Temba Bavuma has a breathtaking way with the willow in the format as he continues his bright start to ODI cricket – the captain averages 54.7 in the format in 30 innings.
His opening partner, Quinton de Kock – who will retire from the format after the World Cup – found some sparkling form with the bat towards the end of the Aussie tour, as he finished in the top five run scorers.
The only slight concern for South Africa would be first-drop Rassie van der Dussen, who was the only batter who failed to get a big score this past series – his top score was 62, but averaged 29.25 across the series, with a strike rate of 79.05.
Heinrich Klaasen, meanwhile, was South Africa’s bright shining light with the bat, particularly with his career-best 174 off 83 deliveries that he struck at SuperSport Park in the fourth ODI.
The knock was terrifying in its ferocity and demonstrated his ability to win a match almost single-handedly.
All-rounders Marco Jansen and Aiden Markram are practically guaranteed a spot in the Proteas’ XI for every match at the upcoming World Cup by virtue of the fact that nobody else in the 15-player cohort is able to fulfil their dual responsibilities to the side.
Markram offers a sixth bowling option to skipper Bavuma while Jansen, despite being only 23 years old, is by far the best batter out of the eight World Cup bowlers selected.
The fact that both the all-rounders – who had question marks around ability in the format prior to the series – found form against the Aussies could not have worked out better for South Africa.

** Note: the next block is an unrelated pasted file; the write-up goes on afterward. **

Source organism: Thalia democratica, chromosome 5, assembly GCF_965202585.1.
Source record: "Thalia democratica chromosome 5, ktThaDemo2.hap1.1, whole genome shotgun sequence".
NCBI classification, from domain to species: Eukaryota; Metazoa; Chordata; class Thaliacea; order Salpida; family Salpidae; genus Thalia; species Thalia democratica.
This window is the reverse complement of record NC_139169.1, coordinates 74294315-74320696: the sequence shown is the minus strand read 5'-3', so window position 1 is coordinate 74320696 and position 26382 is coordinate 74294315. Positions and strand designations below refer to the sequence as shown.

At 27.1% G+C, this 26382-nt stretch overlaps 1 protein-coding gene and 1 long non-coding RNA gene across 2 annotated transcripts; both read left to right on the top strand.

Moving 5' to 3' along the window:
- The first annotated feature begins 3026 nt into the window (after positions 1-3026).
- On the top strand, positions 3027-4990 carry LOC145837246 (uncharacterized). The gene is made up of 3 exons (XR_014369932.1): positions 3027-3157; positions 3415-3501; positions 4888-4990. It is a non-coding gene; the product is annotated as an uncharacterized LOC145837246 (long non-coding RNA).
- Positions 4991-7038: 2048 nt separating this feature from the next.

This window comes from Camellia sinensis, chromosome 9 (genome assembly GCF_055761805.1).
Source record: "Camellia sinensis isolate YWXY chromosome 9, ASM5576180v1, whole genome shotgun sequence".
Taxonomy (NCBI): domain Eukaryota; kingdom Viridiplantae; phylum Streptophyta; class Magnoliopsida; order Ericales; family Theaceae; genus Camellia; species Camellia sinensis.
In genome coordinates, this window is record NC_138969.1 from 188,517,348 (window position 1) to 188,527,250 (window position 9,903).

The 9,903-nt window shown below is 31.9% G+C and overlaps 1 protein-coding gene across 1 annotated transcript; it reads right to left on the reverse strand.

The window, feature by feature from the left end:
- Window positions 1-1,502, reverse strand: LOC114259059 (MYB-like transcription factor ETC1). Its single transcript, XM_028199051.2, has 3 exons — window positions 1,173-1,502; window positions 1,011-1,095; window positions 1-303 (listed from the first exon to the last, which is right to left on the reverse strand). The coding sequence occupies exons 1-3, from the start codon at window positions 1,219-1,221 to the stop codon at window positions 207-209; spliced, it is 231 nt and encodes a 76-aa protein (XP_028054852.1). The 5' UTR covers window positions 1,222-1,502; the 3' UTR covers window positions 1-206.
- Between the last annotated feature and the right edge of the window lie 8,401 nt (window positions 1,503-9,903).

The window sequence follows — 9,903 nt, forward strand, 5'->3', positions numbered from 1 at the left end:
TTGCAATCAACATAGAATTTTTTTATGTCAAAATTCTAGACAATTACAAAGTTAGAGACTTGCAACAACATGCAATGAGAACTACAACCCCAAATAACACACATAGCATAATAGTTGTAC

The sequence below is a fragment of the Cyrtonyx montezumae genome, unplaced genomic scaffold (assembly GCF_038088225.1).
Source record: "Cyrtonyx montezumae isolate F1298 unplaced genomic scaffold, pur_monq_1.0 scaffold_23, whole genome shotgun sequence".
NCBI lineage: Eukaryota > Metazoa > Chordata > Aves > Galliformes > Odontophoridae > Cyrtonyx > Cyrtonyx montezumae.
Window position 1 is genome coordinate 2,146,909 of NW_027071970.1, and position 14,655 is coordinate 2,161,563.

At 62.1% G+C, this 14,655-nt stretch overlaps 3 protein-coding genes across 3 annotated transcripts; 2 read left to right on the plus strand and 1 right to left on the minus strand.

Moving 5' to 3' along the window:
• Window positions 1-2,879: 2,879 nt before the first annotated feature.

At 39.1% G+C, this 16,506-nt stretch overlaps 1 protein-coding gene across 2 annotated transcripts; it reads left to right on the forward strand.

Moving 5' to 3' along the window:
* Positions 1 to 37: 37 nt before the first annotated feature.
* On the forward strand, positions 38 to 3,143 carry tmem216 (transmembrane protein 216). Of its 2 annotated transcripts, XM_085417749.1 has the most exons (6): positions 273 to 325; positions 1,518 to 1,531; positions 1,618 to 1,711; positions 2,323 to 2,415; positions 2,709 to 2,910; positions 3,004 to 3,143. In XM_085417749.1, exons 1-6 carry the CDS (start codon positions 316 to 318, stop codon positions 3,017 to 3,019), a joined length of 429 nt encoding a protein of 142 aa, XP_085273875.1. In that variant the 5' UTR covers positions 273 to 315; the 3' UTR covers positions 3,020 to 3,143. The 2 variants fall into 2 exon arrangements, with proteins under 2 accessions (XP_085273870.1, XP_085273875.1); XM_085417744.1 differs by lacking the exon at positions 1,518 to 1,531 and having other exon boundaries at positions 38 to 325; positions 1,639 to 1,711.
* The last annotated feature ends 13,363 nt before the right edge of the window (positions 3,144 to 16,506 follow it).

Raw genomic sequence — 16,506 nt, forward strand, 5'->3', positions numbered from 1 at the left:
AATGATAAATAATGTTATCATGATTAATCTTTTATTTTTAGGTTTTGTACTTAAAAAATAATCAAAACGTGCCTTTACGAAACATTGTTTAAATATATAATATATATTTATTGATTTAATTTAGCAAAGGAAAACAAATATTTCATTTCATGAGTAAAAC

Markram ended the series with the third most runs across both sides with 225; his strike rate of 115.97 was equally impressive. He also struck his second career century in the third ODI with a sumptuous unbeaten 102 off only 74 deliveries.
For Jansen, it took a bit longer, but it all came together beautifully in the crunch final ODI at Wanderers Stadium. The lanky all-rounder struck a thunderous 47 off 23 balls and also took career-best figures of five wickets for 39 runs in eight overs.
South Africa’s top six batters can play with a level of freedom and positivity – as part of their new-found philosophy – knowing that their No 7 in Jansen is able to hold his own if the situation arises.
“I enjoy batting a lot more than bowling,” the soft-spoken all-rounder said. “In the nets, when I’m working on my batting, I actually enjoy it a lot more.
“Whenever I get the chance with the bat I try my utmost best and obviously with the ball I’m expected to take wickets, which is also perfectly fine, because that’s my primary role.”
The Proteas have two more warm-up games left, against Afghanistan on 29 September and New Zealand on 2 October, before the true test of their ability will take place from 7 October when they meet Sri Lanka at the Arun Jaitley Cricket Stadium in India for their first World Cup clash. DM
This story first appeared in our weekly Daily Maverick 168 newspaper, which is available countrywide for R29.